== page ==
Congress and the Politics of Problem Solving

December 10, 2012

Dec. 13, 2012                     Scott Adler

With the fiscal cliff looming and the apparent inability of Congress to agree on a budget the past several years, many see Congress as an institution consumed by partisan bickering and gridlock.

Not so, according to a new book co-authored by political science professors Scott Adler from CU-Boulder and John D. Wilkerson from the University of Washington. According to Adler, Congress’s long history of addressing significant societal problems – even in recent years – seems to contradict this view.

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Congress and the Politics of Problem Solving

Dec. 13, 2012                                   Scott Adler

With the fiscal cliff looming and the apparent inability of Congress to agree on a budget the past several years, many see Congress as an institution consumed by partisan bickering and gridlock.

Not so, according to a new book co-authored by political science professors Scott Adler from CU-Boulder and John D. Wilkerson from the University of Washington. According to Adler, Congress’s long history of addressing significant societal problems – even in recent years – seems to contradict this view.

CUT 1 “Congress does get things done, Congress does govern and that frequently means sort of the meat and potatoes of law making ensures that legislation dealing with transportation or education or farming or the environment, eventually gets passed.” (:22)

Called “Congress and the Politics of Problem Solving,” Adler says the book shows how a simple premise – voters are willing to hold lawmakers accountable for their collective problem-solving abilities – can produce novel insights into legislative organization, behavior and output.

CUT 2  “We look at bills introduced, we look at legislation passed, we look at committees and their jurisdictions and how they change. (:09) We look at elections and how elections serve as motivators for members of congress to maintain and update critical legislation -- legislation that’s important to constituents.” (:22)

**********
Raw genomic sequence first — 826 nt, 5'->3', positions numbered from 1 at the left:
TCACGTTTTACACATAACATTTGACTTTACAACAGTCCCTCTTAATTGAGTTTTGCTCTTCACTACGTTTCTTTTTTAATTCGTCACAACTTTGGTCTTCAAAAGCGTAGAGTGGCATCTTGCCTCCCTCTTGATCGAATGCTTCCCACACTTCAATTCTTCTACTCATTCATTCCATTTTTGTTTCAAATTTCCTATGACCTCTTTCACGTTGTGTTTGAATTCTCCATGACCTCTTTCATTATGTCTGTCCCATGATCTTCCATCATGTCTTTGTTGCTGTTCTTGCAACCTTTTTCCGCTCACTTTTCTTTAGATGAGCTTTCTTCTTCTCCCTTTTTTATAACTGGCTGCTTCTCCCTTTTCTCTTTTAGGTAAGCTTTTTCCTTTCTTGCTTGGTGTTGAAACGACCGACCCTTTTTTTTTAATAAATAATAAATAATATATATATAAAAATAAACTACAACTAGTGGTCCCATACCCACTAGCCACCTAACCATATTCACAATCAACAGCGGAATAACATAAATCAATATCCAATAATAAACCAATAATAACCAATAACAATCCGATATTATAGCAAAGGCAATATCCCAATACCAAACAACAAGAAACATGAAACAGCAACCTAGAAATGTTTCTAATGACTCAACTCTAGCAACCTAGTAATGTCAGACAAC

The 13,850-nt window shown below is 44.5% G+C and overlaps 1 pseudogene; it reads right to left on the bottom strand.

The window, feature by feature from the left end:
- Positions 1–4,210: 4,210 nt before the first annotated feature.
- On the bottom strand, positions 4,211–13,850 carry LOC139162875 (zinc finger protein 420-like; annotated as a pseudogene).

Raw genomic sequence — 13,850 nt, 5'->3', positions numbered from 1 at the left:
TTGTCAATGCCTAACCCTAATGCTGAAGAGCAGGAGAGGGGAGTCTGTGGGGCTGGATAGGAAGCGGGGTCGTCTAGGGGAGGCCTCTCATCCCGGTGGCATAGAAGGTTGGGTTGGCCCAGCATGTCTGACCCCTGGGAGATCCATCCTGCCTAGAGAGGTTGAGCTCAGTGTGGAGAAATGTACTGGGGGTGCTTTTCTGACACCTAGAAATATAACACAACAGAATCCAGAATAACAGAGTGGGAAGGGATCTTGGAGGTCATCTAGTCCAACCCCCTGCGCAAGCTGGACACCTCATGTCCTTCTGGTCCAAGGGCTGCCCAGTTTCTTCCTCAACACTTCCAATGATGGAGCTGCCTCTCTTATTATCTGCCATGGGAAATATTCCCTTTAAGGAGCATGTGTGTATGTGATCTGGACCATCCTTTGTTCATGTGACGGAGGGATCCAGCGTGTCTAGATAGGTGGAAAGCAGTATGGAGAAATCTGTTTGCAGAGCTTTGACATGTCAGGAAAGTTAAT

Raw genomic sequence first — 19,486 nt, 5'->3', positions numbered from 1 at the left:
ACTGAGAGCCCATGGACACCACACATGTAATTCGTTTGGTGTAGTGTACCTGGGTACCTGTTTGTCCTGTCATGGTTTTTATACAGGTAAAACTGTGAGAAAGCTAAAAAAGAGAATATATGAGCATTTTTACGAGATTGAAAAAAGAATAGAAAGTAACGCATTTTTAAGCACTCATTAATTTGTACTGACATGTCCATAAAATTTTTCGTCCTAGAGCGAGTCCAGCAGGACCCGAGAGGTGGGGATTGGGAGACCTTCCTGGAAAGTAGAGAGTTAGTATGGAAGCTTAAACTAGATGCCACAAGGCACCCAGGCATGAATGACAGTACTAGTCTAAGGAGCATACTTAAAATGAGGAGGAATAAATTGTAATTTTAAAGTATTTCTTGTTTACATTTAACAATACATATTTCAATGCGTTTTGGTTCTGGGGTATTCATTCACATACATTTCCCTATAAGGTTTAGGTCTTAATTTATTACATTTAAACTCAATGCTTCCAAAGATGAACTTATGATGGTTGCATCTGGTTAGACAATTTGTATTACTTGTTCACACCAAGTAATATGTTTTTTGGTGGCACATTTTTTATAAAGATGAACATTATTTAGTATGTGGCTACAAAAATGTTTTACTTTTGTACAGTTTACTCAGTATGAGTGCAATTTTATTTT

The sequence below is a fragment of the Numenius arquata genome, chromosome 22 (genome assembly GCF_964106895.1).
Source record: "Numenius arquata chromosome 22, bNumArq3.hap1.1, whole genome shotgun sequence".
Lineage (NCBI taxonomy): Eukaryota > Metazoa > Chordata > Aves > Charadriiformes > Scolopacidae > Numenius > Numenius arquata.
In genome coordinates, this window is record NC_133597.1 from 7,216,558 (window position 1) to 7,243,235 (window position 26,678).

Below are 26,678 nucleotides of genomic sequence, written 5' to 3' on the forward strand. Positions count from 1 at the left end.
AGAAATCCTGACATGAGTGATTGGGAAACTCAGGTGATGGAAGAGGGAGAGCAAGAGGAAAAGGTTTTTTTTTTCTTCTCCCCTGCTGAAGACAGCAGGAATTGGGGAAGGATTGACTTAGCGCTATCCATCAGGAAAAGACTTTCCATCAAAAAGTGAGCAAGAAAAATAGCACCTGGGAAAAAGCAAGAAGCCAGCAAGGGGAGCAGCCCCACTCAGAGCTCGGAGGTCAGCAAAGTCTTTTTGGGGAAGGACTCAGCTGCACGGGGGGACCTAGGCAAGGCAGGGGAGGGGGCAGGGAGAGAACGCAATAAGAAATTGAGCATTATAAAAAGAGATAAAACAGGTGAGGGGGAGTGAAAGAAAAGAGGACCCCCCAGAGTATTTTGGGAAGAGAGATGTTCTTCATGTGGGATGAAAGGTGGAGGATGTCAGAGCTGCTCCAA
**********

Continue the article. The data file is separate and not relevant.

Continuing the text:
In regards to the fiscal cliff deadline, Alder says Congress uses deadlines as a way to insure that legislation gets passed.

CUT 3 “They’re meant to induce bargaining, induce compromise between Democrats and Republicans, induce compromise between the president and Congress or between the two chambers – the House and Senate. (:12) The hope though is, of course, that they do come to some kind of agreement. And the potential with all of these elements of the fiscal cliff wrapped together, the potential is for some sort of grand bargain.” (:24)

In researching the book, Adler says the one thing that really surprised him and his co-author is how productive Congress is.

CUT 4 “It did surprise us that Congress was as productive as it seems to be from year to year. We constantly hear about gridlock or do nothing Congresses.  Even this current Congress, the 112 th Congress, is often being referred to as a low productivity Congress or a do nothing legislative body. (:24) But it turns out it’s not quite as bad as that, we just don’t talk very much about the accomplishments when they don’t involve a lot of disagreement, a lot of rank or a lot of conflict.” (:34)

Adler says to write the book they researched legislation passed by Congress since the end of World War Two.

-CU-

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